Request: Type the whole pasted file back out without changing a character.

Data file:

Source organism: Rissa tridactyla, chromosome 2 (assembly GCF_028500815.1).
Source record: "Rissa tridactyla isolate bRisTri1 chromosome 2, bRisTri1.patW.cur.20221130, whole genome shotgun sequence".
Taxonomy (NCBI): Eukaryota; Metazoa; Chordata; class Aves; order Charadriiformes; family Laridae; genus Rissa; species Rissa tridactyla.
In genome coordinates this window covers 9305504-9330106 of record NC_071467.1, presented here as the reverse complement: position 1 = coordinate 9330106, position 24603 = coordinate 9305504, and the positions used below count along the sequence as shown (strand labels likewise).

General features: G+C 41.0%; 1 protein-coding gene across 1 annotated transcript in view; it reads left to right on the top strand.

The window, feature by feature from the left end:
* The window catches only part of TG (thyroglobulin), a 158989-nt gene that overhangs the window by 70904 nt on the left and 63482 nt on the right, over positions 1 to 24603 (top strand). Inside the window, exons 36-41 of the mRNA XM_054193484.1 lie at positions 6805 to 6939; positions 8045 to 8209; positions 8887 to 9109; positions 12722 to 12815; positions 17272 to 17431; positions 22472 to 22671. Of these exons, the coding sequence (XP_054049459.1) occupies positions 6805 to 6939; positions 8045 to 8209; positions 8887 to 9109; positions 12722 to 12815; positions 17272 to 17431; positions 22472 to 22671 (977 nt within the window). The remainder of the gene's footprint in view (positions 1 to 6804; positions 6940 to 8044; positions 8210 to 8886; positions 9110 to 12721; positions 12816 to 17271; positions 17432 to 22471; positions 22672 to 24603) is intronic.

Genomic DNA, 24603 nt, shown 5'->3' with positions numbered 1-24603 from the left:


Source organism: Rissa tridactyla, chromosome 2 (assembly GCF_028500815.1).
Source record: "Rissa tridactyla isolate bRisTri1 chromosome 2, bRisTri1.patW.cur.20221130, whole genome shotgun sequence".
Taxonomy (NCBI): Eukaryota; Metazoa; Chordata; class Aves; order Charadriiformes; family Laridae; genus Rissa; species Rissa tridactyla.
In genome coordinates this window covers 9305504-9330106 of record NC_071467.1, presented here as the reverse complement: position 1 = coordinate 9330106, position 24603 = coordinate 9305504, and the positions used below count along the sequence as shown (strand labels likewise).

General features: G+C 41.0%; 1 protein-coding gene across 1 annotated transcript in view; it reads left to right on the top strand.

The window, feature by feature from the left end:
* The window catches only part of TG (thyroglobulin), a 158989-nt gene that overhangs the window by 70904 nt on the left and 63482 nt on the right, over positions 1 to 24603 (top strand). Inside the window, exons 36-41 of the mRNA XM_054193484.1 lie at positions 6805 to 6939; positions 8045 to 8209; positions 8887 to 9109; positions 12722 to 12815; positions 17272 to 17431; positions 22472 to 22671. Of these exons, the coding sequence (XP_054049459.1) occupies positions 6805 to 6939; positions 8045 to 8209; positions 8887 to 9109; positions 12722 to 12815; positions 17272 to 17431; positions 22472 to 22671 (977 nt within the window). The remainder of the gene's footprint in view (positions 1 to 6804; positions 6940 to 8044; positions 8210 to 8886; positions 9110 to 12721; positions 12816 to 17271; positions 17432 to 22471; positions 22672 to 24603) is intronic.

Genomic DNA, 24603 nt, shown 5'->3' with positions numbered 1-24603 from the left: